On Sunday, Jan. 23, on page 7 of the Observer, in the bottom corner, a very short article on the introduction of bills that’d eradicate New Mexico’s tax on Social Security benefits was discussed.
This is huge news for all New Mexicans and our economy.
New Mexico is an excellent retirement destination. The positive effect of having no income tax on Social Security benefits would be the resultant increase in spending and investment those retirees would (and do) bring to our communities.
If New Mexico continues to tax Social Security benefits, potential new resident retirees and those eyeing this as a great place to eventually retire may be deterred from choosing our state as their final destination.
Unfortunately, they may choose a more tax-friendly state like our neighbor, Arizona.
The previous article was inaccurate. Only 12 – not 13 – states tax Social Security benefits. According to Kiplinger’s, those states are: Colorado, Connecticut, Kansas, Minnesota, Missouri, Montana, Nebraska, New Mexico, Rhode Island, Utah, Vermont and West Virginia.
Each state taxes Social Security differently. New Mexico treats Social Security benefits the same way as the federal government, which taxes up to 85 percent of your benefits, depending on your income.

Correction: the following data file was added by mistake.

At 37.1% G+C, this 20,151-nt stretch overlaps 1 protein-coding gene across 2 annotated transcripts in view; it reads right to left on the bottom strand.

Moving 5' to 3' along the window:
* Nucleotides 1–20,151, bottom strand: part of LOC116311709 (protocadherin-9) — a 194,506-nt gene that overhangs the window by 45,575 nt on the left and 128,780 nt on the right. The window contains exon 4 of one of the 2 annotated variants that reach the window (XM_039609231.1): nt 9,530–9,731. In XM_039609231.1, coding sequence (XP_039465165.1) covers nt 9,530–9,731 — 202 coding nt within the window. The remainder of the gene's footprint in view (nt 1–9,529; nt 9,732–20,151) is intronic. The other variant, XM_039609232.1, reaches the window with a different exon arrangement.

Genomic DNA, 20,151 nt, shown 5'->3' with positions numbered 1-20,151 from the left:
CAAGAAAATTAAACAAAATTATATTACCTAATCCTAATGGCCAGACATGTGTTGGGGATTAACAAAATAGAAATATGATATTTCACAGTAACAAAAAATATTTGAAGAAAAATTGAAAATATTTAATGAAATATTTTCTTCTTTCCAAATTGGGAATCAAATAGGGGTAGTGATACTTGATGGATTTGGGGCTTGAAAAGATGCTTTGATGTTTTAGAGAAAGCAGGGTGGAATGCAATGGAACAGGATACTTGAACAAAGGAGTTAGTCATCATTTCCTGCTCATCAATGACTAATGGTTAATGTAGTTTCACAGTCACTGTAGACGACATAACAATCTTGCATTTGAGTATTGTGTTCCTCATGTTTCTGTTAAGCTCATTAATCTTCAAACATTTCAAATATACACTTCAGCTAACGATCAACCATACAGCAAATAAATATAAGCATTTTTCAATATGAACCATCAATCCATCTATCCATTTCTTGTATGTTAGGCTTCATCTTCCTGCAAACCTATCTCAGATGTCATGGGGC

The state does allow individuals age 65 and older with an adjusted gross income of $28,500 or less and married couples of an AGI of $51,000 or less to deduct up to $8,000 in income, which can be applied to benefits.
Other states tax Social Security benefits only if income exceeds a specified threshold amount. For example, Missouri taxes Social Security benefits if individual income tops $85,000, or $100,000 for married couples.
Why is this so important now? Because there are two bipartisan bills which would exempt Social Security benefits from income tax and repeal the current tax policy on Social Security benefits.
Senate Bill 108, titled Exemption-Social Security Income, was introduced on Jan. 20 to the Senate Tax, Business and Transportation Committee by Reps. Gail Armstrong and Cathrynn M. Brown, and Sen. Michael Padilla.
It reads, in part, “An individual may claim an exemption in an amount equal to the amount included in adjusted gross income pursuant to Section 86 of the Internal Revenue Code.”
Essentially, that language translates to the amendment of the current law to not tax Social Security benefits as income.
Senate Bill 121 was introduced the same day by Sens. David M. Gallegos and Mark Moores.
It has 16 total legislative sponsors, and it reads very similarly to SB 108, regarding the exemption of Social Security income from taxation. Both documents can be found at nmlegis.gov.
The slight loss of income tax would be far offset by the increase of sales and property tax revenues made by those retirees and new residents moving to retire here.
I encourage us to reach out to our legislative representatives in support of this new and overdue exemption.